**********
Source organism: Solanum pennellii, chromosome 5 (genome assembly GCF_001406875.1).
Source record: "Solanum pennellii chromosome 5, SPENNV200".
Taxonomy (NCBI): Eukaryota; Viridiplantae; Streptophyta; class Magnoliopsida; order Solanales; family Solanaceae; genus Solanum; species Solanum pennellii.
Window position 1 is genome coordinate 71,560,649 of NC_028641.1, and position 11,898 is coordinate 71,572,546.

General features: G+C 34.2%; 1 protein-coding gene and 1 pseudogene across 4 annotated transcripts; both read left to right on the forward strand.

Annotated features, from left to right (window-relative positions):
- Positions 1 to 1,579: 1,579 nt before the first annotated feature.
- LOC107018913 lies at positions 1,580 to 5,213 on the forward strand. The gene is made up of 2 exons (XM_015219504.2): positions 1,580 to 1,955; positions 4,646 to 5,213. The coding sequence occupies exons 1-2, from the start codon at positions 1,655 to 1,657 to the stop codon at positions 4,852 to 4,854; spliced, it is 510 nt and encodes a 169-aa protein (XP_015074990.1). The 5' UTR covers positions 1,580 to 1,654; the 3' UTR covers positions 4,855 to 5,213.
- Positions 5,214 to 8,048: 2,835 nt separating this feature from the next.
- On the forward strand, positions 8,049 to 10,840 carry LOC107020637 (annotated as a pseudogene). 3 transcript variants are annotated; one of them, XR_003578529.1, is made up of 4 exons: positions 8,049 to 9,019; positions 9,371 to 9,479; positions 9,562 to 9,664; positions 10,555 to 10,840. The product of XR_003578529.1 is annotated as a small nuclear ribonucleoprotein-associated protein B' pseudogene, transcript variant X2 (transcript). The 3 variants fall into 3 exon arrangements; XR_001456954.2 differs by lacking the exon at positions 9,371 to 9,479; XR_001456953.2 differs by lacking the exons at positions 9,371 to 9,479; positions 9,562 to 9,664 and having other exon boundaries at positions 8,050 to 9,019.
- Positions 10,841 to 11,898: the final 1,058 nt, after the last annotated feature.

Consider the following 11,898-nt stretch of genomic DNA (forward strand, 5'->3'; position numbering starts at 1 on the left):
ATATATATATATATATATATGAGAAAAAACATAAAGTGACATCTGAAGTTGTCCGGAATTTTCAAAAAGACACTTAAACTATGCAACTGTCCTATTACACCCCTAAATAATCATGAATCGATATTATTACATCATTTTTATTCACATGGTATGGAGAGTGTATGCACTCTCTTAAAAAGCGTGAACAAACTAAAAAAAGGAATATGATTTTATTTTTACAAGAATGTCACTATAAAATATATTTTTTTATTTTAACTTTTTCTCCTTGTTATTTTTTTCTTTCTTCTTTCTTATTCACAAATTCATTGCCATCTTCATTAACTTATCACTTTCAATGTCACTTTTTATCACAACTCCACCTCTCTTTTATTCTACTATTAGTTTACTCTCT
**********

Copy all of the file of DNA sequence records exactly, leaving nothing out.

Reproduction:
Source organism: Solanum pennellii, chromosome 5 (genome assembly GCF_001406875.1).
Source record: "Solanum pennellii chromosome 5, SPENNV200".
Taxonomy (NCBI): Eukaryota; Viridiplantae; Streptophyta; class Magnoliopsida; order Solanales; family Solanaceae; genus Solanum; species Solanum pennellii.
Window position 1 is genome coordinate 71,560,649 of NC_028641.1, and position 11,898 is coordinate 71,572,546.

General features: G+C 34.2%; 1 protein-coding gene and 1 pseudogene across 4 annotated transcripts; both read left to right on the forward strand.

Annotated features, from left to right (window-relative positions):
- Positions 1 to 1,579: 1,579 nt before the first annotated feature.
- LOC107018913 lies at positions 1,580 to 5,213 on the forward strand. The gene is made up of 2 exons (XM_015219504.2): positions 1,580 to 1,955; positions 4,646 to 5,213. The coding sequence occupies exons 1-2, from the start codon at positions 1,655 to 1,657 to the stop codon at positions 4,852 to 4,854; spliced, it is 510 nt and encodes a 169-aa protein (XP_015074990.1). The 5' UTR covers positions 1,580 to 1,654; the 3' UTR covers positions 4,855 to 5,213.
- Positions 5,214 to 8,048: 2,835 nt separating this feature from the next.
- On the forward strand, positions 8,049 to 10,840 carry LOC107020637 (annotated as a pseudogene). 3 transcript variants are annotated; one of them, XR_003578529.1, is made up of 4 exons: positions 8,049 to 9,019; positions 9,371 to 9,479; positions 9,562 to 9,664; positions 10,555 to 10,840. The product of XR_003578529.1 is annotated as a small nuclear ribonucleoprotein-associated protein B' pseudogene, transcript variant X2 (transcript). The 3 variants fall into 3 exon arrangements; XR_001456954.2 differs by lacking the exon at positions 9,371 to 9,479; XR_001456953.2 differs by lacking the exons at positions 9,371 to 9,479; positions 9,562 to 9,664 and having other exon boundaries at positions 8,050 to 9,019.
- Positions 10,841 to 11,898: the final 1,058 nt, after the last annotated feature.

Consider the following 11,898-nt stretch of genomic DNA (forward strand, 5'->3'; position numbering starts at 1 on the left):
ATATATATATATATATATATGAGAAAAAACATAAAGTGACATCTGAAGTTGTCCGGAATTTTCAAAAAGACACTTAAACTATGCAACTGTCCTATTACACCCCTAAATAATCATGAATCGATATTATTACATCATTTTTATTCACATGGTATGGAGAGTGTATGCACTCTCTTAAAAAGCGTGAACAAACTAAAAAAAGGAATATGATTTTATTTTTACAAGAATGTCACTATAAAATATATTTTTTTATTTTAACTTTTTCTCCTTGTTATTTTTTTCTTTCTTCTTTCTTATTCACAAATTCATTGCCATCTTCATTAACTTATCACTTTCAATGTCACTTTTTATCACAACTCCACCTCTCTTTTATTCTACTATTAGTTTACTCTCT